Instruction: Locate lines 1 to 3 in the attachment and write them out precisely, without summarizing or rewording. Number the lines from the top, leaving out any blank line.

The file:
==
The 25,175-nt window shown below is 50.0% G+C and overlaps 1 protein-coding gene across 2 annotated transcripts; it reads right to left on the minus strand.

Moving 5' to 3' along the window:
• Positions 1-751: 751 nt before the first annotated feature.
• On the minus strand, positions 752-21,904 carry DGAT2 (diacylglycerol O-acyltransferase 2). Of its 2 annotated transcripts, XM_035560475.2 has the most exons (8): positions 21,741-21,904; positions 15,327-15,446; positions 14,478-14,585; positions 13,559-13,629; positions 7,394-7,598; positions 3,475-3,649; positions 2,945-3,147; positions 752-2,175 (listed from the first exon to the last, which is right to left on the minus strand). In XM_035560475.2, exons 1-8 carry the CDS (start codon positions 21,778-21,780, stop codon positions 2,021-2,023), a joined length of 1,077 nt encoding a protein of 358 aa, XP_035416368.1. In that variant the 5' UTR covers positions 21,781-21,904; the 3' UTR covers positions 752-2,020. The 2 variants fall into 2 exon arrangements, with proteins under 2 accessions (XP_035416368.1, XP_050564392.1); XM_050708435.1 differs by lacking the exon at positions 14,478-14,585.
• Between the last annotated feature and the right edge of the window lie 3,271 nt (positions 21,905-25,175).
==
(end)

The 25,175-nt window shown below is 50.0% G+C and overlaps 1 protein-coding gene across 2 annotated transcripts; it reads right to left on the minus strand.

Moving 5' to 3' along the window:
• Positions 1-751: 751 nt before the first annotated feature.